Post-it quotes is a series. Each post features a new quote that's made it's way to a post-it note on my computer at work, combining two of my loves -- wise words and post-it notes -- with my desire to stay focused and develop excellence at my work and craft.

Friday, October 28, 2011


So much of revision, I've discovered, is about coming to terms with that word: gone. Letting things go. ... the professional writer mercilessly lops off limbs, rips out innards like party streamers, drains away gallons of blood, and then calls down the lightning to bring the body back to life.

-Benjamin Percy in Home Improvement

Love the violence of his imagining of revision. Reminds me to get dirty, get extreme in this process of writing and of life. Good things come that way.

Tuesday, October 18, 2011

it's always where i'm not

I've been feeling particularly nostalgic (read: homesick) this fall. A few weeks ago I had two pumpkin chocolate chip loaves in the oven (one regular, one gluten-free), and if I'd taken a nap while they were baking, I might have woken up thinking it was Thanksgiving at my parents' house. I wanted a cool breeze and crunchy leaves, but instead I opened a window to get some air flowing in the house, stuffy from the 80+ degree weather outside.

Home is a finicky idea. It wants everything that's good and comforting and heartbreaking, all history and future, the fullness of desire all stuffed into one place that is everywhere and everyone all at once. Mine demands snow and palm trees, my nieces and nephews along with my new goddaughter, turkey tetrazzini and a Tawainese feast.

And it is always where I'm not. 

Placating the senses might just stave off the irrational booking of plane flights, so here's my plan:

Wednesday, October 12, 2011


I remember when I first started running in high school it was a simple endeavor. Old t-shirts, sans music, little consideration for distance or pace — it was just me and the long roads that ran along sprawling farms and over quiet creaks, sometimes weaving into small neighborhoods of humble houses. I did it for exercise and nothing else. I had some favorite routes, and sometimes made it a destination game, running to my church or my grandparents’ house, both about three miles from where I lived then. The frames that flash into my memory from those times are of bright sunny days, running alone in the beauty of southeastern Pennsylvania. While I didn’t consciously set those times aside to commune with nature, I treasured the quiet and made a point to pray during most of those runs. Not a striving prayer to get God’s attention (which I often find myself leaning towards these days) but simple conversation with God.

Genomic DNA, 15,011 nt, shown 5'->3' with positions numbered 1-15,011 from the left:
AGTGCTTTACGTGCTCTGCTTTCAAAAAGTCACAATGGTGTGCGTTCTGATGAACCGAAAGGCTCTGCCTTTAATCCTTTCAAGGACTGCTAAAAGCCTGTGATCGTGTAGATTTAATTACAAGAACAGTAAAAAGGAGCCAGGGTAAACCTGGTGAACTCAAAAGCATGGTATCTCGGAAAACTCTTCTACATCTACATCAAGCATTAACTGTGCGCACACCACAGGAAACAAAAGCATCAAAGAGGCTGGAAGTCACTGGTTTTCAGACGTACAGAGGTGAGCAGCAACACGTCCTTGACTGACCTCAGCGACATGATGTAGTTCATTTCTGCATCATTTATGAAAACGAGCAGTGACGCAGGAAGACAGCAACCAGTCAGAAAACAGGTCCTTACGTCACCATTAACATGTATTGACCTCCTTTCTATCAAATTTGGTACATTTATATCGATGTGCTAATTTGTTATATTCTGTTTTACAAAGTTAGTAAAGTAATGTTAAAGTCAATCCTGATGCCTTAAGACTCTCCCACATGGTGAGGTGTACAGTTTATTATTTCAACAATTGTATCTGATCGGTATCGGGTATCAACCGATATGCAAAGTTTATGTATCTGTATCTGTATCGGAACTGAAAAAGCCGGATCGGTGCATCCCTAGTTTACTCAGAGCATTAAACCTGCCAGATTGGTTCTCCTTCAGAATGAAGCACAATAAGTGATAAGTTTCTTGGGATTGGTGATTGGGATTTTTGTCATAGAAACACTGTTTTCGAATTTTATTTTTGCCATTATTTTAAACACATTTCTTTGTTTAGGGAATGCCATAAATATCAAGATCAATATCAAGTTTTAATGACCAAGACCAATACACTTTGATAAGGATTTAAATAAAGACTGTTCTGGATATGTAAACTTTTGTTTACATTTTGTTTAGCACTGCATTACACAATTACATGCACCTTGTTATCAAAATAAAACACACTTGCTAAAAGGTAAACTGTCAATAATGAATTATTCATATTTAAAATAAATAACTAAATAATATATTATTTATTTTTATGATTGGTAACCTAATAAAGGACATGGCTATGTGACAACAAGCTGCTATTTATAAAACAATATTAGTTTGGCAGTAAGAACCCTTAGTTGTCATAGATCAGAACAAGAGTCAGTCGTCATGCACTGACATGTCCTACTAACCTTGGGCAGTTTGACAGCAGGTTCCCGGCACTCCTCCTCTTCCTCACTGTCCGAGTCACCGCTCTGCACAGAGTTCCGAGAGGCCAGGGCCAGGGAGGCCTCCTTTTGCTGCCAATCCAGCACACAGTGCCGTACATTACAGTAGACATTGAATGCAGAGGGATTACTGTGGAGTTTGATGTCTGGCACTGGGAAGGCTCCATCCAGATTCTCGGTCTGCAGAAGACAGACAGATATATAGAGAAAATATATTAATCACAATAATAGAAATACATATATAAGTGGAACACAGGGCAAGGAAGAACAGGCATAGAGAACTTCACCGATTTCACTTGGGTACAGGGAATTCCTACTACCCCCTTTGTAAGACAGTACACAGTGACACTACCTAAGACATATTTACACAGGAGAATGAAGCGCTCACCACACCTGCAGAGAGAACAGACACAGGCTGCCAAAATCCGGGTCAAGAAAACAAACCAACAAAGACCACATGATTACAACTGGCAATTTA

During my second year of college I embarked on a new running kick, and things had changed: I ran through different farmland and around my college town, I mapped out routes for hills and distance — and music was essential. I made a mix tape especially for running, a soundtrack that pumped me up and kept me motivated.

Now I have an ipod, running headphones, a pace tracker and athletic gear I’ve bought to make my runs more comfortable (and, let’s face it, me more stylish…). I have goals that I want to reach. And though I listen to music, I have mantras that I repeat to myself for when the running is hard. Lean into it is for tough hills, and strong legs, strong mind reminds me that I have no reason to stop. Stretch pushes me to do things I think are beyond me, even when it’s hard and painful.

Mantras speak to the fact that running is often not about physical endurance, but mental toughness. They also remind me how powerful words are, that they often help to determine our mood, our decisions, our creativity and our relationships.

I read that Meb Keflezighi, an Olympian who earned silver in the marathon at that 2004 summer Olympics and won the 2009 New York City Marathon, uses the Lord’s Prayer as his mantra. It reminded me of how running used to be time to be with God, and how easily those times get crowded out by other things as life has become more complex. It also struck me because it’s so God-centered, while most of my mantras are about me — finishing, staying strong, being great. And how I need a mantra in life because I have goals that I need to reach and many times more complexities to wade through and avoid to keep it simple and stay focused.

Do you have a mantra — in sport or in life? What is it, or would it be?       

Tuesday, October 4, 2011